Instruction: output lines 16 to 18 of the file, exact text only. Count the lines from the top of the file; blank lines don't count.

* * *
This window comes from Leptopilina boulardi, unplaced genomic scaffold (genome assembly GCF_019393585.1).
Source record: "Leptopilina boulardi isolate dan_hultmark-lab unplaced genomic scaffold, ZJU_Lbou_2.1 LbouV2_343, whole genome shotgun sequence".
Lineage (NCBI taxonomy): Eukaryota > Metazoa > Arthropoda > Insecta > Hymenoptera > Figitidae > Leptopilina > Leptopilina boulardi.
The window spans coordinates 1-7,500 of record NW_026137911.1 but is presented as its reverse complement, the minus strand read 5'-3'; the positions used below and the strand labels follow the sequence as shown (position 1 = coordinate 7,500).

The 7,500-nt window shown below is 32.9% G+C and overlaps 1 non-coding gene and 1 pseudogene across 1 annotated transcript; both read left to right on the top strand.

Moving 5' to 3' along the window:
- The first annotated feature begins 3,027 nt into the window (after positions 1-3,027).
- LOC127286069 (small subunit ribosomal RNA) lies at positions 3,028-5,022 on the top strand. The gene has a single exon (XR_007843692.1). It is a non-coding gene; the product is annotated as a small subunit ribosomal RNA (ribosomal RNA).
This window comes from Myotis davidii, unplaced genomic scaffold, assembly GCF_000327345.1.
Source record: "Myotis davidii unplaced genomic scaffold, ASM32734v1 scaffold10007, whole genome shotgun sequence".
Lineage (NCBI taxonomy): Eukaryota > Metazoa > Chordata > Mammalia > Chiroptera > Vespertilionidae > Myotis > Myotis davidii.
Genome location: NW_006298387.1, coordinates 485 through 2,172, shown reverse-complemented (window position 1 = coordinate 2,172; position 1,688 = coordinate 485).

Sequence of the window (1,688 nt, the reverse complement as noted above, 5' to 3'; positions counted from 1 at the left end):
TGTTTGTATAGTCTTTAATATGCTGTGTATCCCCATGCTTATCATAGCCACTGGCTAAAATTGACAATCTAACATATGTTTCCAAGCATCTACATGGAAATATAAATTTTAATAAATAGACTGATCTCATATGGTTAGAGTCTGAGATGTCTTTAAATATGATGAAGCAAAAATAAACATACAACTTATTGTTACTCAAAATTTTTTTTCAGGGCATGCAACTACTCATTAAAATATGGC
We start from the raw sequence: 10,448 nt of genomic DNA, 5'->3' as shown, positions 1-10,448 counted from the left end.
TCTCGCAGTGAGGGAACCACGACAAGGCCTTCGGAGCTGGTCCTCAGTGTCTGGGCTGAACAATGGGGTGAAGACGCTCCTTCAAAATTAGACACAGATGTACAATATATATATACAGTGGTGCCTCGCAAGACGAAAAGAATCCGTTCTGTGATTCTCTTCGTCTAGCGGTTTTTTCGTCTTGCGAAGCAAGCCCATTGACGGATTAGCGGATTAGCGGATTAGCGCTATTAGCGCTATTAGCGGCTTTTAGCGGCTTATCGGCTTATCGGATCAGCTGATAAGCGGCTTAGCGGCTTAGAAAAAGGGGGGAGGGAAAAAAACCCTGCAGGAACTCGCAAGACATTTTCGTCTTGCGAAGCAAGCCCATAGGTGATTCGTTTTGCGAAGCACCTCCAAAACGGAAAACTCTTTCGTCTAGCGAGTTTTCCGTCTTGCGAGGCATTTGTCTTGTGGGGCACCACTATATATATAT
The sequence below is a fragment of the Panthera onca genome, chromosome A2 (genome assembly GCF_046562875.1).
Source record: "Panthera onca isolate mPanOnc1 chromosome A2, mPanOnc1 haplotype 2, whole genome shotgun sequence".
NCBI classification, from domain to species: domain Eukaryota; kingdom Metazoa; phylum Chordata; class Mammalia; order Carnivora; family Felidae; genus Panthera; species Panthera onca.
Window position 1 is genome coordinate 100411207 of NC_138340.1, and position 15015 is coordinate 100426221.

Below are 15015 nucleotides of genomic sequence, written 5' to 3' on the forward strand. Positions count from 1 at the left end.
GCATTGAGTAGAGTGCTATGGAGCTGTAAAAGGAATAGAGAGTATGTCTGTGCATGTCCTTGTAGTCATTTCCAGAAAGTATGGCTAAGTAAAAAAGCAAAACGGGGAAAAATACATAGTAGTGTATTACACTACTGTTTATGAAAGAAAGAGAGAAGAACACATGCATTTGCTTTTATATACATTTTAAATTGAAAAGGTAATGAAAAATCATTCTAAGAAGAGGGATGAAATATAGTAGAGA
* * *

TCTCGCAGTGAGGGAACCACGACAAGGCCTTCGGAGCTGGTCCTCAGTGTCTGGGCTGAACAATGGGGTGAAGACGCTCCTTCAAAATTAGACACAGATGTACAATATATATATACAGTGGTGCCTCGCAAGACGAAAAGAATCCGTTCTGTGATTCTCTTCGTCTAGCGGTTTTTTCGTCTTGCGAAGCAAGCCCATTGACGGATTAGCGGATTAGCGGATTAGCGCTATTAGCGCTATTAGCGGCTTTTAGCGGCTTATCGGCTTATCGGATCAGCTGATAAGCGGCTTAGCGGCTTAGAAAAAGGGGGGAGGGAAAAAAACCCTGCAGGAACTCGCAAGACATTTTCGTCTTGCGAAGCAAGCCCATAGGTGATTCGTTTTGCGAAGCACCTCCAAAACGGAAAACTCTTTCGTCTAGCGAGTTTTCCGTCTTGCGAGGCATTTGTCTTGTGGGGCACCACTATATATATAT
The sequence below is a fragment of the Panthera onca genome, chromosome A2 (genome assembly GCF_046562875.1).
Source record: "Panthera onca isolate mPanOnc1 chromosome A2, mPanOnc1 haplotype 2, whole genome shotgun sequence".